Then, in 2014, a police officer shot and killed Michael Brown, an unarmed Black teenager, on a street in Ferguson, Missouri. In the days following his killing, protesters took to the streets across the United States to protest police violence against Black civilians.
In the wake of that unrest, the Justice Department announced a report into the policing practices of law enforcement officers in Ferguson. The report, released in 2015, confirmed what residents of overpoliced communities already knew to be true: that the Ferguson police were using pretextual police stops that violated citizens’ constitutional rights, and were issuing traffic tickets and fines at the direction of city government as a means of generating revenue for the city’s budget. The practice, the DOJ found, was discriminatory against Ferguson’s predominantly Black residents, and it was undermining public safety and trust.
The Ferguson report brought new attention to the issue of predatory fines and fees, which activists seized on in order to help spark reform. Because each community has its own rules for how fines and fees are administered, getting a comprehensive picture of the problem was difficult. The Fines and Fees Justice Center, which was founded in 2018, picked up the fight and began compiling research and data from disparate municipalities across the country, trying to get a sense of the scale of the problem.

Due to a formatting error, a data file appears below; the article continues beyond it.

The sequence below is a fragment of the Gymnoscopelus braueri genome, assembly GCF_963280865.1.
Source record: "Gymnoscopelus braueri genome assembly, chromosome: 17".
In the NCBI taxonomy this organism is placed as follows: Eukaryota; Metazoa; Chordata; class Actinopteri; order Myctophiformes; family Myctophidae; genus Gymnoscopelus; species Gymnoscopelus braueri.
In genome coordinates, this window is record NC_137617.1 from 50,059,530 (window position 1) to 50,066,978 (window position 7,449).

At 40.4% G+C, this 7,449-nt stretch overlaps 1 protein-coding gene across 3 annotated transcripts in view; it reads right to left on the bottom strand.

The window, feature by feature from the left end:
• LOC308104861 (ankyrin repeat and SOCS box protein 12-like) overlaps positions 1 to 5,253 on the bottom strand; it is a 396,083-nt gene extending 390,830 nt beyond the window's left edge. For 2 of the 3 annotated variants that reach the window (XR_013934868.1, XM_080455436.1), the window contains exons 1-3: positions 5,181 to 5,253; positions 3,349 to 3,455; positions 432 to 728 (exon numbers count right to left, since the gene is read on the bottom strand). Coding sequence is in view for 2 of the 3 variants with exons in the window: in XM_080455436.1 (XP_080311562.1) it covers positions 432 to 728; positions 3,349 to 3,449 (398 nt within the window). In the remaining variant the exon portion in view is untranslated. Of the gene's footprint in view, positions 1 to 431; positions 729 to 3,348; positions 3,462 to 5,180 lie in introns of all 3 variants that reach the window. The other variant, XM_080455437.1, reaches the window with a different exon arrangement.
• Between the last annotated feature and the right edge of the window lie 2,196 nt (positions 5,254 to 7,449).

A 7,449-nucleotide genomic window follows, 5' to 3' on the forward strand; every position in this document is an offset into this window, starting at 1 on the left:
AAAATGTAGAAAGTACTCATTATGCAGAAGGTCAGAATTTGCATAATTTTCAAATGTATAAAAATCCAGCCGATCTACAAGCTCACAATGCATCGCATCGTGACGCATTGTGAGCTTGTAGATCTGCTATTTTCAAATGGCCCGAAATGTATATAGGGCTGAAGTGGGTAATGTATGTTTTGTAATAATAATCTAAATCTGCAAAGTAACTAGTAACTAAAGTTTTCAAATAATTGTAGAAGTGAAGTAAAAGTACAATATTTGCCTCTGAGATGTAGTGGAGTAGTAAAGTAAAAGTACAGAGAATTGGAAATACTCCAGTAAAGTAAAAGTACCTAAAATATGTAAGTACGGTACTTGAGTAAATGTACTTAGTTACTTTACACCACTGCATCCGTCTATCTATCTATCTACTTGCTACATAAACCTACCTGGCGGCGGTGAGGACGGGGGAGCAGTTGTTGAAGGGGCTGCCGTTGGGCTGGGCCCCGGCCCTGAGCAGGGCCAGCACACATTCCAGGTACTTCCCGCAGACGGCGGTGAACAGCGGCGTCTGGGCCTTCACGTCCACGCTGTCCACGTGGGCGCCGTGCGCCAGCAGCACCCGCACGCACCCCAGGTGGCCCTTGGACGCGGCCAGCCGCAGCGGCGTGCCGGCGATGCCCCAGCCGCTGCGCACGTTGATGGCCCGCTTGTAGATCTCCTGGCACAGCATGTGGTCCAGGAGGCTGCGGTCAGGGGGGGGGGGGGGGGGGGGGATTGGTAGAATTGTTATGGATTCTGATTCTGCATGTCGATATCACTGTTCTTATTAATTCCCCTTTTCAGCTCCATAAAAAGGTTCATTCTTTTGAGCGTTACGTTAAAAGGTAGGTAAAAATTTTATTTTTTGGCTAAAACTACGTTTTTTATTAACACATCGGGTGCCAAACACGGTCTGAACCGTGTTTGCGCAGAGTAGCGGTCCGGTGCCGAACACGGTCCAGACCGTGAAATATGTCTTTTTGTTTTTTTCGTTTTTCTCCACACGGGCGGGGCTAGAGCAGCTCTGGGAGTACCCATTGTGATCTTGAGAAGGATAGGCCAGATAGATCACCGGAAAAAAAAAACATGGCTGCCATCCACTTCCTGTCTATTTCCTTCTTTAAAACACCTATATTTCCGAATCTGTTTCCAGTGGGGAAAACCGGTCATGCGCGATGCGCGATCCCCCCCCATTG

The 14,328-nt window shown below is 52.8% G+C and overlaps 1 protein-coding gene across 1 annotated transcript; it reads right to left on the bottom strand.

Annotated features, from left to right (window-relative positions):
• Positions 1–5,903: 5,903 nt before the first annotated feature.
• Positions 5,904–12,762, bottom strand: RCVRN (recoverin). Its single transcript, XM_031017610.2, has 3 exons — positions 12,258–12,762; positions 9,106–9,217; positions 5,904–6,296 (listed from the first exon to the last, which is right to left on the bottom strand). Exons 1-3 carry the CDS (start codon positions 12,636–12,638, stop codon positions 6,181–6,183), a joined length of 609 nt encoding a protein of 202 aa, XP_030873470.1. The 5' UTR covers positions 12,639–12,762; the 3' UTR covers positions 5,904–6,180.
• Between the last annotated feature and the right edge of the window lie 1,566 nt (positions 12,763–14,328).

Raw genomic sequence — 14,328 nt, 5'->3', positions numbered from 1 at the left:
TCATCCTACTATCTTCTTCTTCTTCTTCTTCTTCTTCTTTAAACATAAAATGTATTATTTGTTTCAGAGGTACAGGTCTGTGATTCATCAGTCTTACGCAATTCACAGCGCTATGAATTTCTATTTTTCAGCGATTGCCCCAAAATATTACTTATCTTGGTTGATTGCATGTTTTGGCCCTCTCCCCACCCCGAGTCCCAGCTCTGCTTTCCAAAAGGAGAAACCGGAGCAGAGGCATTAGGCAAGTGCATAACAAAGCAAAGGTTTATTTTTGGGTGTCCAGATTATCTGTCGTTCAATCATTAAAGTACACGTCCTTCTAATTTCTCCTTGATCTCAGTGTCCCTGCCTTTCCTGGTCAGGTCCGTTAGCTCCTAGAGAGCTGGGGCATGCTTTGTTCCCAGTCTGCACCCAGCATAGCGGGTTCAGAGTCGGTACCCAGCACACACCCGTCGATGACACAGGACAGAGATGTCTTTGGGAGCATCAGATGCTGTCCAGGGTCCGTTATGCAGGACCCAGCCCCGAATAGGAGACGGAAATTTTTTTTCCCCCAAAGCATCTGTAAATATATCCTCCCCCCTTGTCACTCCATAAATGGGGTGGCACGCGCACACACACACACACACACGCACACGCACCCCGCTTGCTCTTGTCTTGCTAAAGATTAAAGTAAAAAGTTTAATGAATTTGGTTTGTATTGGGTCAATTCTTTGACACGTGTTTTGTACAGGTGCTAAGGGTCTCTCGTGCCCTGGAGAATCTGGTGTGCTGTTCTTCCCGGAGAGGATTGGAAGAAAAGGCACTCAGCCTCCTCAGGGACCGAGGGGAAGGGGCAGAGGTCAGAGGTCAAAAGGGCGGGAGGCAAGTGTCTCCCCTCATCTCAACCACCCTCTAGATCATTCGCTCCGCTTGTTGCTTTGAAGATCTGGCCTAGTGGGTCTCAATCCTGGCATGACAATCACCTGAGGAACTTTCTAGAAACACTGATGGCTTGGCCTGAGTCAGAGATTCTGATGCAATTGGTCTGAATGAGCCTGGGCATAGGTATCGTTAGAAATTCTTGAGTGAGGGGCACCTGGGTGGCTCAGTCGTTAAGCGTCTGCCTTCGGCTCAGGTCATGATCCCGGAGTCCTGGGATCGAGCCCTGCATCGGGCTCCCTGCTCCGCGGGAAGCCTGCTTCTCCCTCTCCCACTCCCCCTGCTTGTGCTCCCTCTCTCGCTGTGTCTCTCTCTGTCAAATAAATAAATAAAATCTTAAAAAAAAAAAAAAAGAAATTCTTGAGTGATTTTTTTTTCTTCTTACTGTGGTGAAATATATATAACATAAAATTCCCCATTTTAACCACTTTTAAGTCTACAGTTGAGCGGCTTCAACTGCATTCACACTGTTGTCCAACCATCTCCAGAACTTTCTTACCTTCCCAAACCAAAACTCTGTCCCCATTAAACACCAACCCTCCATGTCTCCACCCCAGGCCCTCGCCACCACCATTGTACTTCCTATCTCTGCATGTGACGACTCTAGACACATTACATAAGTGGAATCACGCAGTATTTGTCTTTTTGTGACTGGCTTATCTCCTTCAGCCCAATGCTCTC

The DOJ’s findings in Ferguson pointed to a common pattern. “Tens of millions of tickets are issued every year in the United States, and they’re extracting wealth — particularly among communities that are heavily policed and therefore heavily stopped,” Weiss says. “They are low-income communities and especially communities of color.”
The racial disparities are evident in who gets charged for driving with a suspended license: According to an analysis by the New York City Council data team, driving with a suspended license is the fourth most common charge in the city. While 76% of drivers in the city are white, 80% of those arrested for driving with a suspended license are Black or Latino.
The irony, Weiss points out, is that the rules end up punishing people not based on public safety — because wealthier people who receive speeding tickets can often just pay their fines and get back on the road — but rather on whether the person can pay. “What we end up doing is taking our public safety resources, our police, and courts, and using them as armed debt collectors, rather than protecting public safety,” she says. “We punish people more severely for being poor than for being dangerous to other people.”